Oops, nearly forgot: there are four non-visual questions in this quiz too. They are:

  1. How do you get to the North Pole?
  2. How do you get to the South Pole?
  3. Why would you want to get to the North Pole?
  4. Why would you want to get to the South Pole?

I’ve quite a few different answers to those four (they’ll come in a later post), but I’m just curious as to what you might come up with. Maybe your answers would be way cooler than mine?

Anyway, without much more of ado, let’s get this polar quiz started:

  1. To start with, two of my fave polar pics. No guessing needed for these two; they’re just a warm-up:

    Btw: you won’t believe how far those mountains in the background on both pics are. Ok, you can guess those distances too ).

Read on…

Happy World IP Day!

April 26: significant for you? Perhaps it’s your birthday? If not, I bet you’re a patent lawyer, or someone who works with patent lawyers. For April 26 is World Intellectual Property Day! Accordingly, yesterday I congratulated all those connected with this tricky profession, and wished them every success within it.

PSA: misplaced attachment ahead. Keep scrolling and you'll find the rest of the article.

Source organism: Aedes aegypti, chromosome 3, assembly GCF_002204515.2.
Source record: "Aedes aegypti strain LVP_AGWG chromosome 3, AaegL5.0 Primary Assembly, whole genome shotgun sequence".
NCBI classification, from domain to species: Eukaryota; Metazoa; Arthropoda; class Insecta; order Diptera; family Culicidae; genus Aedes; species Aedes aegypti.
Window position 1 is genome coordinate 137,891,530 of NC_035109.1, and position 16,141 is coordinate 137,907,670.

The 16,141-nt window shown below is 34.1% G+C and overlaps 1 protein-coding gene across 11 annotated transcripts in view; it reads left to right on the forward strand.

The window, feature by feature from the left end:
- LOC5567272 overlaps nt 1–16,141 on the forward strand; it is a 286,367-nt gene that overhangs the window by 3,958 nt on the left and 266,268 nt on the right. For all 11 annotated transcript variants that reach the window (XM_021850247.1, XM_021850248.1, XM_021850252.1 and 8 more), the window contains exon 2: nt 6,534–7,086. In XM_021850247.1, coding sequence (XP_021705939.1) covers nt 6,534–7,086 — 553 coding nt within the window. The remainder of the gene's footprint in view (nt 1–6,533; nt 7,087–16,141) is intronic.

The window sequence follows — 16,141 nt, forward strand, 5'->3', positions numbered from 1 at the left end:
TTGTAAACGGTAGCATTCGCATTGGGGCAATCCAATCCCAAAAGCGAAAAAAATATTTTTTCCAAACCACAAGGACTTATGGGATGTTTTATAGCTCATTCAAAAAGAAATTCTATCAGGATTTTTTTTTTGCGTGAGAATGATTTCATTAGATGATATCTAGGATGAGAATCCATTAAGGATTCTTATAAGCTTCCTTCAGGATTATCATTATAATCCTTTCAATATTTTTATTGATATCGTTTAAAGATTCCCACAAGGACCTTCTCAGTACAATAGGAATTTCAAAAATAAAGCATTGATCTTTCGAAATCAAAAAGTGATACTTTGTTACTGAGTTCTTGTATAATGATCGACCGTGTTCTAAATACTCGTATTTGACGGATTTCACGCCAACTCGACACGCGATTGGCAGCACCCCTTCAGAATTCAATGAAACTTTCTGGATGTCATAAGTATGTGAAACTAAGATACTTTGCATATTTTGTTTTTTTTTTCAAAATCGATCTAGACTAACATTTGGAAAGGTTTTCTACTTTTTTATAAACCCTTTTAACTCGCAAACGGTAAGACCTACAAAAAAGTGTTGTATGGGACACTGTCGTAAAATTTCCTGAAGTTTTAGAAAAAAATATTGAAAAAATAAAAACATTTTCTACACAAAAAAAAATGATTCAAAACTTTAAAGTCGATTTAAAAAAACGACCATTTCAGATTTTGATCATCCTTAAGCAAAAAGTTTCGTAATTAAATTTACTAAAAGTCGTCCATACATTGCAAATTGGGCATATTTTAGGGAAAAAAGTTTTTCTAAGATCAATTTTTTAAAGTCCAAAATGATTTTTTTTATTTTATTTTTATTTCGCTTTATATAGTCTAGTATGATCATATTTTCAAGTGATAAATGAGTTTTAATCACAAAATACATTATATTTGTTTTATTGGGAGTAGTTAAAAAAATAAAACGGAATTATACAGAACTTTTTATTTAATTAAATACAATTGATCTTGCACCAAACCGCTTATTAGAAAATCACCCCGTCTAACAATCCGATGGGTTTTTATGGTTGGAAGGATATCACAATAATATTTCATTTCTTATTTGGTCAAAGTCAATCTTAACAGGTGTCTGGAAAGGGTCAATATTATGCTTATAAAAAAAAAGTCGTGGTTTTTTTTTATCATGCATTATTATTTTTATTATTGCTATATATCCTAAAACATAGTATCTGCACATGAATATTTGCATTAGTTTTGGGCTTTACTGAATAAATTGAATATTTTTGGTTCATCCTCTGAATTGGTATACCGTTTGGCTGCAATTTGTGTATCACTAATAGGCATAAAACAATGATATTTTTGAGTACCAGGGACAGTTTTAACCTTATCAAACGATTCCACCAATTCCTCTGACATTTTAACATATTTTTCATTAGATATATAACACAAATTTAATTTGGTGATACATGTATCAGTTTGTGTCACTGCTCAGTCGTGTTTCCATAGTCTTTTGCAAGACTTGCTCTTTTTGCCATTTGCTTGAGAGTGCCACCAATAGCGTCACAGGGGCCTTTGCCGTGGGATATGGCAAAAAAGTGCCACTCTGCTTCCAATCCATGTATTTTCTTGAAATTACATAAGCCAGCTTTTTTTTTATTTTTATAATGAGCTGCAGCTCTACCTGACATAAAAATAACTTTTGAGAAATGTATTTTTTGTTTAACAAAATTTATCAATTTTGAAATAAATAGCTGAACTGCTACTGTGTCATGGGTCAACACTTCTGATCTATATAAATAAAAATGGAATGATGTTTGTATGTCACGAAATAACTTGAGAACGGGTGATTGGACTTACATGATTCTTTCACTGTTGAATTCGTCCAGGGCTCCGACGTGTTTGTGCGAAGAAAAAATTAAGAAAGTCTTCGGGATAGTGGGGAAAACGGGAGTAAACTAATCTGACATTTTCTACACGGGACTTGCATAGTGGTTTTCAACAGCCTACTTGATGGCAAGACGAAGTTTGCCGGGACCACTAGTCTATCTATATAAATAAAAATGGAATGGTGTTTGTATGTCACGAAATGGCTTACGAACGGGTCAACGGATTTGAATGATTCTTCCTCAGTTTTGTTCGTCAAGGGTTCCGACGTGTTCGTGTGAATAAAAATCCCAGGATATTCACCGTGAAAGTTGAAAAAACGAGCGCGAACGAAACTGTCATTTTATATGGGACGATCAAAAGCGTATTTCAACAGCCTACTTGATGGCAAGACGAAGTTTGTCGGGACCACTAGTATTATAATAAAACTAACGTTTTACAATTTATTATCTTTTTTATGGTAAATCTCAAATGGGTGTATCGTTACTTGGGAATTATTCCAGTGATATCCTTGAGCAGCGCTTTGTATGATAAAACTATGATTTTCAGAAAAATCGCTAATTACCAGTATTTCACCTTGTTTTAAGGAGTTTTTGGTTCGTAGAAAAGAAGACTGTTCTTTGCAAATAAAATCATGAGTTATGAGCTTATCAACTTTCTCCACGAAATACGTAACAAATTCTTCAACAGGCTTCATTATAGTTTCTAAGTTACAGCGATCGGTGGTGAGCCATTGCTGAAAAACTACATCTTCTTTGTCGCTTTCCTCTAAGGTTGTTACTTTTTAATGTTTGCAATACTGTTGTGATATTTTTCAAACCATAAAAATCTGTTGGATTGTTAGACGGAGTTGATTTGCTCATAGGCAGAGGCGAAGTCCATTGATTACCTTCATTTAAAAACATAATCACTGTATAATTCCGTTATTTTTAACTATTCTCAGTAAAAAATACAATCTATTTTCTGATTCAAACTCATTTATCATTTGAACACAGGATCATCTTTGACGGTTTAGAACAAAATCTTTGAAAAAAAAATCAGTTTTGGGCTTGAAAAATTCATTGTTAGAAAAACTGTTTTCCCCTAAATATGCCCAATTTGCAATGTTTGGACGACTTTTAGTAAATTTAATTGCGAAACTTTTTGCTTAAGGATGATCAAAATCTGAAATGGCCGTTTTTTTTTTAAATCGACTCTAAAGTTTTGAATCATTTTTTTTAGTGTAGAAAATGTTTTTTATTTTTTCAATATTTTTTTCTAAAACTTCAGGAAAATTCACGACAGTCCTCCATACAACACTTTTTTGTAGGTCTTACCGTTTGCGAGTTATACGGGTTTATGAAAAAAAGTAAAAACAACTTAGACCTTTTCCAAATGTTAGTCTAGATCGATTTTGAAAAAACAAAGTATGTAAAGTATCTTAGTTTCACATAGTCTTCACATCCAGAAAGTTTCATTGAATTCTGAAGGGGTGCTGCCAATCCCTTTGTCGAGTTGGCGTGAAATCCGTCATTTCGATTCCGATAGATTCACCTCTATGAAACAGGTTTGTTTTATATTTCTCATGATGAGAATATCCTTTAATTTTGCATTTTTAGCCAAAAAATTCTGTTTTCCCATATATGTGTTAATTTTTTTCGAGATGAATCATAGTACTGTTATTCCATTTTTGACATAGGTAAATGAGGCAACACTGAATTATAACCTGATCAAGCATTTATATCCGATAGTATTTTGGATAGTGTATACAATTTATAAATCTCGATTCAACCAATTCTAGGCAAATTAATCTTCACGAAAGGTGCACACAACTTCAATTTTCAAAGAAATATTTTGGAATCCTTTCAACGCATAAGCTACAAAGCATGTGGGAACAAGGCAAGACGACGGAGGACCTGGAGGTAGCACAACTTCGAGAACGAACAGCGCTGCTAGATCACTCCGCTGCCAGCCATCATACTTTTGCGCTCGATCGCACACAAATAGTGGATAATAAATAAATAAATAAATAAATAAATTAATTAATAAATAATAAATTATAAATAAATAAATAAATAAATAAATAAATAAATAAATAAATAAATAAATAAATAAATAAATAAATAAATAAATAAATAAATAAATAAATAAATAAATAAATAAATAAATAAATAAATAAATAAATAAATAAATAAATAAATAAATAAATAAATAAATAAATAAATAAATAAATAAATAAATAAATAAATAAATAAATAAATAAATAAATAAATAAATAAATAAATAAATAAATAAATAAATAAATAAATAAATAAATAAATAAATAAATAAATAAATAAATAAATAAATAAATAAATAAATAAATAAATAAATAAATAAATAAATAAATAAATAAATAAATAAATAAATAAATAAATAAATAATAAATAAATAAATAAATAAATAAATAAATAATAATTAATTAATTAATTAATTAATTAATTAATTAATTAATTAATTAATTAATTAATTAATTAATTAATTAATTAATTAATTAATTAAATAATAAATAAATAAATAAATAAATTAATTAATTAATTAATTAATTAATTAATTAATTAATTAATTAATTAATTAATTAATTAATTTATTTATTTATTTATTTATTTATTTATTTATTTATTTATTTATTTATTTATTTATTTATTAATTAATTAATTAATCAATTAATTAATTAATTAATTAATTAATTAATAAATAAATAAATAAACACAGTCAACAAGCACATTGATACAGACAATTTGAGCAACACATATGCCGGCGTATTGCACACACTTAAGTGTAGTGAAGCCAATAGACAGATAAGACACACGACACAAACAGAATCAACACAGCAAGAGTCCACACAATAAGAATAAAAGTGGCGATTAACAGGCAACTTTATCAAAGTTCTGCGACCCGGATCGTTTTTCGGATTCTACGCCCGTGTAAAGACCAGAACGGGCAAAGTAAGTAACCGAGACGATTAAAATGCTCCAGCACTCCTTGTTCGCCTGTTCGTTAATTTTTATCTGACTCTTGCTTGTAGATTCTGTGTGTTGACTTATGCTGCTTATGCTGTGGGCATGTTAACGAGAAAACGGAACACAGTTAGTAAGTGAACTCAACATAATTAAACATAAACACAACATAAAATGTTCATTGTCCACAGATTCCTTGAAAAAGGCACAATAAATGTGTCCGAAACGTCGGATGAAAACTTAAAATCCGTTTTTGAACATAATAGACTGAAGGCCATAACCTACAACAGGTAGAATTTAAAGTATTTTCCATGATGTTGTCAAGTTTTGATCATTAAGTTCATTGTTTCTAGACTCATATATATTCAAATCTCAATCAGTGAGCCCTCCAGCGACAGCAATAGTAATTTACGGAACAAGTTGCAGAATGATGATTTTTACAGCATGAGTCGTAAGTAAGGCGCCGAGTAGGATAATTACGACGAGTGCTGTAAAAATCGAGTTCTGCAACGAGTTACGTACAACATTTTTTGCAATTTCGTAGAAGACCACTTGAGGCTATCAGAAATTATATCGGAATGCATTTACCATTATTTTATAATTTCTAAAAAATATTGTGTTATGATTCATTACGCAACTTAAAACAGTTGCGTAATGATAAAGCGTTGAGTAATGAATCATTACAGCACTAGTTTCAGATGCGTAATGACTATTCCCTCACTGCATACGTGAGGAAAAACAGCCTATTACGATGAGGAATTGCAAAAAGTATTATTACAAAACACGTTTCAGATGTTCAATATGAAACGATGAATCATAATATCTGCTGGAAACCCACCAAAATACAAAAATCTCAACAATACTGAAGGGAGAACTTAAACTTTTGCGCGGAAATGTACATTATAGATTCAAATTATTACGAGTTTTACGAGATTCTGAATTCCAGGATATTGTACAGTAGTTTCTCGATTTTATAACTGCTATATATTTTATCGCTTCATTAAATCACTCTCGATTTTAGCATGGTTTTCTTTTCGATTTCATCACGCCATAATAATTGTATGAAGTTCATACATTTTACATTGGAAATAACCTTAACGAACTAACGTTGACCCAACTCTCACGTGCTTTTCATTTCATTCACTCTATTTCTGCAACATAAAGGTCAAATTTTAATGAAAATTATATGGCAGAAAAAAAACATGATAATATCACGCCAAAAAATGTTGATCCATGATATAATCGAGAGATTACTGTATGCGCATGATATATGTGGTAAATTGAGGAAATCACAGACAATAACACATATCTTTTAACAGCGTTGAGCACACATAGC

Actually, not all those connected with this profession. Not patent trolls, and not legal white-collar ‘consumer champions’. I wish them… you can imagine.

But back to the positive…

Hearty congratulations to all the KLers in our IP protection department (that’s dozens of headstrong specialists with unique expertise, led by the uniquely headstrong N.K). Hip, hip hooray!

So, on this special occasion, we decided to do a mini-retrospective – to look back over how our IP department developed, and to then look to the future to forecast how it’s going to further develop.

Read on…

Фэбruaяy 45, 2018.